The Duty of Civil Disobedience

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Before posting please read this short essay

Henry David Thoreau; 1849.

I just wanted to bring to your attention a forgotten practice. I was asked by ee80 about what a libertarian could do better while on the campaign trail. I think that a libertarian candidate or a republican like Ron Paul should organize massive civil disobedience. I see massive civil disobedience as the only possible way to get some laws changed; and get them changed fast. Much like that of the civil rights movement, the government actually take notice and realize that the citizens are not going to take their shit anymore.

“…and if the law is unjust, break the law” – Henry David Thoreau

Well, these are just my thoughts. I’d like to hear your’s on this amazing essay.

 
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Could you summarise it? It is very long and is in Times New Roman.

What laws do you see as changeable only by massive civil disobedience?

I agree that civil disobedience is a forgotten practice, and could well be useful in the future – if enough people do it that the government is reluctant to punish them all then it could well lead to a change in law.

 
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Could you summarise it? It is very long and is in Times New Roman.

Basically, quote in bold summarizes the entire essay. It is about Thoreau’s reasons for resisting government and what will happen if a tyrannical government is not resisited.

What laws do you see as changeable only by massive civil disobedience?

Drug prohibition, Gun control, and Unjust taxes could all be solved by civil disobedience. There are also other things that could be ended if massive participation is able to get the attention of the government. Several programs such as Social Security; or unjust organizations and regulations such as the Dept. of Homeland Security could also be changed with civil disobedience.

 
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Well, it makes sense to me. If so many people do it that they can’t all be arrested then the law is probably opposed by big enough a chunk of society to change or remove it. I would say it would only work if participants had truly thought it through though, not just deciding to do something because they have the evening free – or even just to prove they are a libertarian candidate. If Ron Paul were to organise something like that, he’d better be doing it for a better reason than to prove his ‘lib cred’ and avoid getting those people who just want to get up to some mischief. Breaking the law is a serious matter, and you shouldn’t be trying to convince the idiots that they won’t end up in jail because that’s a real possibility. For those who feel a law is unjust, I do think they have some duty to try and change it – whether that extends to risking incarceration for it I’m not sure.

I can see how gun laws could be changed, drugs would be a little more difficult due to availability, but I’d have thought taxes would be unavoidable unless you demand cash from your boss at the end of every month?

 
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but I’d have thought taxes would be unavoidable unless you demand cash from your boss at the end of every month?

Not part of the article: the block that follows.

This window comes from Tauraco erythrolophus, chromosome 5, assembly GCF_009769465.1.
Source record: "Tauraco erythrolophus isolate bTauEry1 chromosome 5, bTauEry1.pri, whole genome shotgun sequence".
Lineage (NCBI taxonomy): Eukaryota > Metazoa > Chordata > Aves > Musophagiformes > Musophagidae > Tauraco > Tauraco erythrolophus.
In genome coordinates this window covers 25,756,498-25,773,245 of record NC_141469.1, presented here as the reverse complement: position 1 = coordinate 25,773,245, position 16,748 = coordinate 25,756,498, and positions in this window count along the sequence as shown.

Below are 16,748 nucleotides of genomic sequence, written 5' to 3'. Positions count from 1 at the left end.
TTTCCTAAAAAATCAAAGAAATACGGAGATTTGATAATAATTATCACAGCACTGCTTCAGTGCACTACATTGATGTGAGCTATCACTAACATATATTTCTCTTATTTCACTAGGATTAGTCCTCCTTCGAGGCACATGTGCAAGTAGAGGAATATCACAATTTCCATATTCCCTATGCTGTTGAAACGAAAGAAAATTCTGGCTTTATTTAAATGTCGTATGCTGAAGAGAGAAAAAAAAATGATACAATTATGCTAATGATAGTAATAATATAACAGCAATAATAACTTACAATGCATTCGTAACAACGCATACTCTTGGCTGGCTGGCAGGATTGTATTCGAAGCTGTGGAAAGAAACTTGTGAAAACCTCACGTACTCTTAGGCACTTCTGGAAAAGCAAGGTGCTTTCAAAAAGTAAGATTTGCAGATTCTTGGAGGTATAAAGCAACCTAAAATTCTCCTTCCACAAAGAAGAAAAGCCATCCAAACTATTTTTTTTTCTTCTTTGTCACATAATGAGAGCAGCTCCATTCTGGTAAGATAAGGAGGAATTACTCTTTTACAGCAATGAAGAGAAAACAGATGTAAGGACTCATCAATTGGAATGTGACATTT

I’m talking like maybe a massive refusal to pay the income tax. The IRS can’t arrest hundreds of thousands or possible millions for refusing to pay.

 
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I wouldn’t put it past them to just take money straight out of your bank account. They already keep an eye on how much you earn, and they let banks take money straight from your account if you incur a fine from them (may just be a UK thing, I couldn’t find anything on overdraft charges in the USA, but then again maybe it’s because I’m using UK Google – are they allowed to do that over there?).

 
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I wouldn’t put it past them to just take money straight out of your bank account. They already keep an eye on how much you earn, and they let banks take money straight from your account if you incur a fine from them

I imagine this would just piss the people off even more. It would also cause more people to become sympathetic to the movement and join in. If the IRS showed this arrogance, I think it would hurt their cause rather than help it.

 
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True, but I don’t think the people have any power to stop the IRS unless they turn against another branch of the government. The setting up of income tax seems to have worked quite well.

 
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I think, of the three ideas, drug prohibition would be the most likely to be undermined through civil disobedience.

The government wouldn’t respond, in any noticeable way [in the media], to mass tax-evasion. A gun control protest could easily end up being portrayed VERY negatively, should just one protester act aggressively. Bear in mind, said protester could easily be an undercover agent. Gun control and taxation are better attacked by explaining and showing information about what the end results of those policies tend to be.

A drug protest, on the other hand, would not be so easily misinterpreted, so long as the protesters do not fear jail terms and are willing to assist in dealing with belligerents.

 
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Millions of people DO disobey the laws about drugs, they’re arrested, tried, and imprisoned en masse. I read somewhere that use of cannabis is the single most common crime people are jailed for in the US. May not be true, the article was unsourced and smells like an urban legend, but the numbers are huge regardless.

What exactly are you proposing? A mass toke-fest outside the white house?

As for the IRS, all it would take would be a large series of high profile arrests and inprisonments.

What you really need is sympathetic characters for the public to get angry on behalf of. Worked for the civil rights movement.